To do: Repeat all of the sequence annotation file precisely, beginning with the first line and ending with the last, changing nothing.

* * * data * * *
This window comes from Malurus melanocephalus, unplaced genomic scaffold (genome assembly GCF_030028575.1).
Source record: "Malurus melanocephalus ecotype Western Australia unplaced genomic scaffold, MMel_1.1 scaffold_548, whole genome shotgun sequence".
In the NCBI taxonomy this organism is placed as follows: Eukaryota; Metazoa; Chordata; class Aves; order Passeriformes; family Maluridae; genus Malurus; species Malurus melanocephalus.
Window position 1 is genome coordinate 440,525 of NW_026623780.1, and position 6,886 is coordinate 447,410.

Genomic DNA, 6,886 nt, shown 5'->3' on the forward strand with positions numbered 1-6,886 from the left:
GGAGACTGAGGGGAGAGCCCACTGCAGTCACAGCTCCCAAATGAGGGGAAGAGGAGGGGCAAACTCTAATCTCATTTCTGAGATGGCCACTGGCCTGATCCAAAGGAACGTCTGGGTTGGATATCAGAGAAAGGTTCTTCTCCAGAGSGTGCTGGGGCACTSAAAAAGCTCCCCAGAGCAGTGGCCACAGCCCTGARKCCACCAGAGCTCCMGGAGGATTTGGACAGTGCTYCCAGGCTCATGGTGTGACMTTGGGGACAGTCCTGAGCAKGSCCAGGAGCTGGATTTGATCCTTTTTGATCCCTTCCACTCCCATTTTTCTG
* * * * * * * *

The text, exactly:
This window comes from Malurus melanocephalus, unplaced genomic scaffold (genome assembly GCF_030028575.1).
Source record: "Malurus melanocephalus ecotype Western Australia unplaced genomic scaffold, MMel_1.1 scaffold_548, whole genome shotgun sequence".
In the NCBI taxonomy this organism is placed as follows: Eukaryota; Metazoa; Chordata; class Aves; order Passeriformes; family Maluridae; genus Malurus; species Malurus melanocephalus.
Window position 1 is genome coordinate 440,525 of NW_026623780.1, and position 6,886 is coordinate 447,410.

Genomic DNA, 6,886 nt, shown 5'->3' on the forward strand with positions numbered 1-6,886 from the left:
GGAGACTGAGGGGAGAGCCCACTGCAGTCACAGCTCCCAAATGAGGGGAAGAGGAGGGGCAAACTCTAATCTCATTTCTGAGATGGCCACTGGCCTGATCCAAAGGAACGTCTGGGTTGGATATCAGAGAAAGGTTCTTCTCCAGAGSGTGCTGGGGCACTSAAAAAGCTCCCCAGAGCAGTGGCCACAGCCCTGARKCCACCAGAGCTCCMGGAGGATTTGGACAGTGCTYCCAGGCTCATGGTGTGACMTTGGGGACAGTCCTGAGCAKGSCCAGGAGCTGGATTTGATCCTTTTTGATCCCTTCCACTCCCATTTTTCTG